A definition of humble pie on urbandictionary.com is “to be forced to admit a fault”. I had my slice after going through Focus Louisville in February.
I am a native Louisvillian and so is my mom. I live in the East End and I am a product of Jefferson County Public Schools. Go Rams! I have family who live all over Louisville. I am a museum member and a season ticket holder. I have been volunteering in Louisville since my grandma took me to her church to help separate clothing donations for Louisville’s homeless. I had it all covered. If I had a question, I had my resources to answer it. That’s what I thought, anyway, before Focus Louisville.
I follow Leadership Louisville on Facebook and I get the e-newsletter. From all that wonderful content I got curious. Maybe there was something I could learn after all. Enter humble pie!
The 2 ½ days of touring, conversation and education re-invigorated me. We covered it all; local history, economic development, the arts, education, non-profits. I had no idea the national talent Actors Theatre cultivates in their Apprentice/ Internship program. I didn’t know how many schools are in the JCPS system, 155. UofL is doubling in size; building apartments while renovating hospitals for LEED certified status. I posted questions on Facebook like, “Did you all know that there are 1800 non-profits in Louisville?” Whether it was from speakers or classmates, I learned something new about my community in every session. I was reenergized and motivated to not just be in my community but to be a part of it.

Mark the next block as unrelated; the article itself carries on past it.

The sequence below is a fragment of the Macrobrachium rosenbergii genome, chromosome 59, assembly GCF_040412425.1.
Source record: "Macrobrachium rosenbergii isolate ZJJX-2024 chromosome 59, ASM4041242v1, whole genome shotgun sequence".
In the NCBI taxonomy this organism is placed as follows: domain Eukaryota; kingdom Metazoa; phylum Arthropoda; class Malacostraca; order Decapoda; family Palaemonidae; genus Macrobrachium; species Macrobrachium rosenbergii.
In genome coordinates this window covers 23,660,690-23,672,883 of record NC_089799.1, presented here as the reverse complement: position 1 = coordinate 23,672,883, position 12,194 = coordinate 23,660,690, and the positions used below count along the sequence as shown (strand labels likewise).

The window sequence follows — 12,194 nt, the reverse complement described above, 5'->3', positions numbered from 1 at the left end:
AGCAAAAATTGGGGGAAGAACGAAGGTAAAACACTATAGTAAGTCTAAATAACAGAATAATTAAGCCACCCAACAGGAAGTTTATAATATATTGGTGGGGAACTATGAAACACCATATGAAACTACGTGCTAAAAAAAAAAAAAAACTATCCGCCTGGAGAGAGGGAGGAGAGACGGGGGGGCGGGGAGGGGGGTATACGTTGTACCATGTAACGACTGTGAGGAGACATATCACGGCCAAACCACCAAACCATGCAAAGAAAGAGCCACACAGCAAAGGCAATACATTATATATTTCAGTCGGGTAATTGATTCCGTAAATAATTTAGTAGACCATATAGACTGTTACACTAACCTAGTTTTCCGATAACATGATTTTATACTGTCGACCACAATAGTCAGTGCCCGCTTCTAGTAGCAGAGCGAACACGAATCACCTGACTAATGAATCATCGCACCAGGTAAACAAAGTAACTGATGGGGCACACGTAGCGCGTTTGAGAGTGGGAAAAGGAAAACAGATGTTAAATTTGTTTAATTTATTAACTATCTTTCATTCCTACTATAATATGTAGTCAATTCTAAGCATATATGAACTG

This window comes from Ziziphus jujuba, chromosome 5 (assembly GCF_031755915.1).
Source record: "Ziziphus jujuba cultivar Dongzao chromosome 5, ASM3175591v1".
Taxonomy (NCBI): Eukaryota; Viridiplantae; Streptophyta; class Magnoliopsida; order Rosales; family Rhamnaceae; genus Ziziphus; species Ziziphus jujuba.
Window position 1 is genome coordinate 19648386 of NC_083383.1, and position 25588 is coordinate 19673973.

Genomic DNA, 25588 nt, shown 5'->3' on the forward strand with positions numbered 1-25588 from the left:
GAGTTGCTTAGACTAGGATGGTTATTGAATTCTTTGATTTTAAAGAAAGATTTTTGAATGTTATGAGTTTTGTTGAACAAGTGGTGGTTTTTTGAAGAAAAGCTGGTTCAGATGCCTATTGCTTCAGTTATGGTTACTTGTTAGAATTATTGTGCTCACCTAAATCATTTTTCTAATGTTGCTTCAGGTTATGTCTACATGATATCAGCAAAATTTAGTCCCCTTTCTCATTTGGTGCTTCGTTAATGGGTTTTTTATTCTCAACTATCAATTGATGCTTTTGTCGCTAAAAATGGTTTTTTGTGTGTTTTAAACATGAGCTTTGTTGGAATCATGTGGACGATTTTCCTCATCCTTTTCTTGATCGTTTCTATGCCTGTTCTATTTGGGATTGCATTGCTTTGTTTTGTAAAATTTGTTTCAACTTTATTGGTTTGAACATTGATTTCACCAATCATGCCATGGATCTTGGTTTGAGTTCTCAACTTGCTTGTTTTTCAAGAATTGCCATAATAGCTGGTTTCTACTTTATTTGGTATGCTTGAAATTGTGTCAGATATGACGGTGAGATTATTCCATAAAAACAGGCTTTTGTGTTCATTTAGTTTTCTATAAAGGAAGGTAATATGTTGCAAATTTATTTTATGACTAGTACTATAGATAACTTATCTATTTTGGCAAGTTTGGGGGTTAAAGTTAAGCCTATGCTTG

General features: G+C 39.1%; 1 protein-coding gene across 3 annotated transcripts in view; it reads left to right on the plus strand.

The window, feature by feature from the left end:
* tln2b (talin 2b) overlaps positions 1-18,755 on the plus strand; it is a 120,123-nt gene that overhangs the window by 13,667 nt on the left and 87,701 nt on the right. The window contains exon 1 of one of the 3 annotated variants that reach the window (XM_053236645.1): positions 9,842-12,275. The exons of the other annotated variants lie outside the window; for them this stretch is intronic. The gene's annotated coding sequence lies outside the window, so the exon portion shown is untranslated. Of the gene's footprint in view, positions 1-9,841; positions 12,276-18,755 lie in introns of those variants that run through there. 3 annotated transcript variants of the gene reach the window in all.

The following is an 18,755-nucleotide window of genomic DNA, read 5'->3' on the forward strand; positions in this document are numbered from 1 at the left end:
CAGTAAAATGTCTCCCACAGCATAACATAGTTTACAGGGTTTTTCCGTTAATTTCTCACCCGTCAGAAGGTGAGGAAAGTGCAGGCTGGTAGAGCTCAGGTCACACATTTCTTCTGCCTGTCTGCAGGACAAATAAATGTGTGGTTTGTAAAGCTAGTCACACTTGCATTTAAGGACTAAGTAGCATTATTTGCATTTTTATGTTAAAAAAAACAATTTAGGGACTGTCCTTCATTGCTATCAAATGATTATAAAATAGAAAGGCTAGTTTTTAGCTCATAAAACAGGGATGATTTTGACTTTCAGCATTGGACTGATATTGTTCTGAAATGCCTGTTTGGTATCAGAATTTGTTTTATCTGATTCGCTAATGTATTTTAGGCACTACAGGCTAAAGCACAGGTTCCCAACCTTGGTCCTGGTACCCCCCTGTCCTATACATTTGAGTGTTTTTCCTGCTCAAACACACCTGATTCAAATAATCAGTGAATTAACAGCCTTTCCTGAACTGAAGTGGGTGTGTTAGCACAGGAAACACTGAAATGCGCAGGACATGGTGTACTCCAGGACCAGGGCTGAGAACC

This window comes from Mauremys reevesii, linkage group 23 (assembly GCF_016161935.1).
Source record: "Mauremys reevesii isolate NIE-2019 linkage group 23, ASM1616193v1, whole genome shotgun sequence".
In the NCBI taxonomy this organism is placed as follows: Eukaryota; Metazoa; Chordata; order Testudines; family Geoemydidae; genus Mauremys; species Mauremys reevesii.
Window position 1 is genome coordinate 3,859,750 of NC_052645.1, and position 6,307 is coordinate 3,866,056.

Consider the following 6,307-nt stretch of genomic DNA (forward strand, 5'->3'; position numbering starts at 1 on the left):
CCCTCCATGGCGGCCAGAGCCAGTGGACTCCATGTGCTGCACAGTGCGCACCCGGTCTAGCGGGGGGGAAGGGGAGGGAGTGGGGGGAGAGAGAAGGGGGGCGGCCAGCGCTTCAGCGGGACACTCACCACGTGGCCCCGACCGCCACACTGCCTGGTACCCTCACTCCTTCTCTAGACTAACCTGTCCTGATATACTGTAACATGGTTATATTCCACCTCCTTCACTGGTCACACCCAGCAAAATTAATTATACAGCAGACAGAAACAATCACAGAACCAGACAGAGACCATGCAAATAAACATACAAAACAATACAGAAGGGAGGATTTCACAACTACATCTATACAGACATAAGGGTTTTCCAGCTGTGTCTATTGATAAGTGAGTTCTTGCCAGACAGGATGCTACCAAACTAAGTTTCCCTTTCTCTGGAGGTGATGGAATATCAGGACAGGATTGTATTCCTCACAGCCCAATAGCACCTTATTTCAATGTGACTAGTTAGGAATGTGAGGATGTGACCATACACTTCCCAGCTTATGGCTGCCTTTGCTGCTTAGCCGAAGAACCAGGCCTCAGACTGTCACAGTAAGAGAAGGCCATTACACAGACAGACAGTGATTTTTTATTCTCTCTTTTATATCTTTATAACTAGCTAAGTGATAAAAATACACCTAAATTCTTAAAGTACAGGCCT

After two days of tours, performances, power point and networking the class met to talk about moving forward from our experiences. Our last agenda action item from Focus Louisville is to reflect and commit to something after graduation. I committed to using my skills to engage with the community through volunteering. I have started volunteering with a group called, Do Something Green. It’s a call to action for the entire community to do something sustainable for our environment. So far it’s been a rewarding experience.
I ate my slice of humble pie and I bet I could share it with other Louisville natives. They’d realize too that it doesn’t taste so bad.